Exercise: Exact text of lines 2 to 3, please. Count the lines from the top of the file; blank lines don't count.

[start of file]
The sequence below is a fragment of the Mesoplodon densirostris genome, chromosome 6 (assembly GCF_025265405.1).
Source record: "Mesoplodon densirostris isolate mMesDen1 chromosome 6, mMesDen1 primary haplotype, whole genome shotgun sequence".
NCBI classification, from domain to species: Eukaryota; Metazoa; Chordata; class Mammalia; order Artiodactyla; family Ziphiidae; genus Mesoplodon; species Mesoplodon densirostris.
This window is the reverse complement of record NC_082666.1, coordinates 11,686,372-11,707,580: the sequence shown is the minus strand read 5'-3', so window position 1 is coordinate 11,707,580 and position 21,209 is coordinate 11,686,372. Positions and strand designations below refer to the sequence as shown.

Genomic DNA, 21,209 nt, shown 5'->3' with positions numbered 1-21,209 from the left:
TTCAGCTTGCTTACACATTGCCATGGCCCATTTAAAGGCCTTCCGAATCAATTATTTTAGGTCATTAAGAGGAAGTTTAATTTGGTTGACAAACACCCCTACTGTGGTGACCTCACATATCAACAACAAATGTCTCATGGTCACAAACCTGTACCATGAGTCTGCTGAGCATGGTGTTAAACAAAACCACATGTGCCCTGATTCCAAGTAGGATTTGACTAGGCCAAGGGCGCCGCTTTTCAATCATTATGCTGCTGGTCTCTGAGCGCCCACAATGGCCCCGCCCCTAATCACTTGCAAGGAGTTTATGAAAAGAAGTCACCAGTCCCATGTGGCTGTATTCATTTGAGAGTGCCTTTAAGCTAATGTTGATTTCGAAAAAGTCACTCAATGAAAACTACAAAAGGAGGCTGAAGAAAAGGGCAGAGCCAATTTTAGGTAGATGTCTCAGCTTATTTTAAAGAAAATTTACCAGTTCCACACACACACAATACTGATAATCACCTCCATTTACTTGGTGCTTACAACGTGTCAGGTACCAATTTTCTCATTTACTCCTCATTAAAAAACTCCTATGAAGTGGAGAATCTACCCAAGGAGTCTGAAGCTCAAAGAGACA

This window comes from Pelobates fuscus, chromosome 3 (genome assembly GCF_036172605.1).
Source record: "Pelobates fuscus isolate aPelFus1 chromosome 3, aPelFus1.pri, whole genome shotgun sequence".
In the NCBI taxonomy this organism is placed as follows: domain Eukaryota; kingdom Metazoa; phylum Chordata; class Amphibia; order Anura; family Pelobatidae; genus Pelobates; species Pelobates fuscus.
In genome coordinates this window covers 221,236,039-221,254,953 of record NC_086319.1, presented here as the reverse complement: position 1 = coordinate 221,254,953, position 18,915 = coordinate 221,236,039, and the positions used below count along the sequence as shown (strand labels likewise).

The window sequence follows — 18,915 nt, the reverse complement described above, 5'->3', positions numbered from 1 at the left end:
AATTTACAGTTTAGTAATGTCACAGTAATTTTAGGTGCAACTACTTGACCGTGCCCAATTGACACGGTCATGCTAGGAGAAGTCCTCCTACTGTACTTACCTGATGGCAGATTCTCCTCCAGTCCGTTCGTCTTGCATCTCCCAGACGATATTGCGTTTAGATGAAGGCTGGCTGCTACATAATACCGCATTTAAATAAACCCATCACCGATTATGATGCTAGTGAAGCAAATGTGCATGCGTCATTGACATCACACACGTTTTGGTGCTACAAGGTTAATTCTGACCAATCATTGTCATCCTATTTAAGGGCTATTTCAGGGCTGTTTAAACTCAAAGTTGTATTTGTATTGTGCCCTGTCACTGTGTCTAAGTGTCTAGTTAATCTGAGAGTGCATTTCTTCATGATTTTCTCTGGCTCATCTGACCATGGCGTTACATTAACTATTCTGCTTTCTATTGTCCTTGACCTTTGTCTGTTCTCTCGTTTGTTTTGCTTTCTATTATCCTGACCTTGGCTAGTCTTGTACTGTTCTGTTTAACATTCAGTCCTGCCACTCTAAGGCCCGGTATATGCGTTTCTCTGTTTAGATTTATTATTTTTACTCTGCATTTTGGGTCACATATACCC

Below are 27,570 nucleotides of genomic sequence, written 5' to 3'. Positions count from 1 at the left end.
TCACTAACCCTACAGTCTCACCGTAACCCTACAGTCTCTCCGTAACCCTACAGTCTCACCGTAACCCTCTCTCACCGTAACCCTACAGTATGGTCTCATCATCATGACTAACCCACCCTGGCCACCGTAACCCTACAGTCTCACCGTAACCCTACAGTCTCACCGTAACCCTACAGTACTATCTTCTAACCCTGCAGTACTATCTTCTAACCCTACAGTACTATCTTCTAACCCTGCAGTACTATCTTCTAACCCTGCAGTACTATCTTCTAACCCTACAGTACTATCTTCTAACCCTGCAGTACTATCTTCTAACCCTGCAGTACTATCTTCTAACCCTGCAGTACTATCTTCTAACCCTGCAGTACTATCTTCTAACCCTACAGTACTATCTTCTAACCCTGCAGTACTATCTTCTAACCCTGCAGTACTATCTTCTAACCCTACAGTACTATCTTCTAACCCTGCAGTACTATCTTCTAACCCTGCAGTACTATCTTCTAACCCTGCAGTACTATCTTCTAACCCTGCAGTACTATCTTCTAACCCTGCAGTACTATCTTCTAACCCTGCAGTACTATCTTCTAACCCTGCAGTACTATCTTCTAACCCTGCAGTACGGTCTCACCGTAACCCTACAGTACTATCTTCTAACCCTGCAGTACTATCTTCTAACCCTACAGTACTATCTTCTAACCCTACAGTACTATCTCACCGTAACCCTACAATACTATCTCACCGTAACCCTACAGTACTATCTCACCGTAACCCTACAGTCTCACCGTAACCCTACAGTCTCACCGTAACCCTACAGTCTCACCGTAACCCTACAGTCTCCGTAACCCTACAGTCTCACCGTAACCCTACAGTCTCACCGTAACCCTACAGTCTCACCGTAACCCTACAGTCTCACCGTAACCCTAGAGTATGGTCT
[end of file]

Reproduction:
Source record: "Mesoplodon densirostris isolate mMesDen1 chromosome 6, mMesDen1 primary haplotype, whole genome shotgun sequence".
NCBI classification, from domain to species: Eukaryota; Metazoa; Chordata; class Mammalia; order Artiodactyla; family Ziphiidae; genus Mesoplodon; species Mesoplodon densirostris.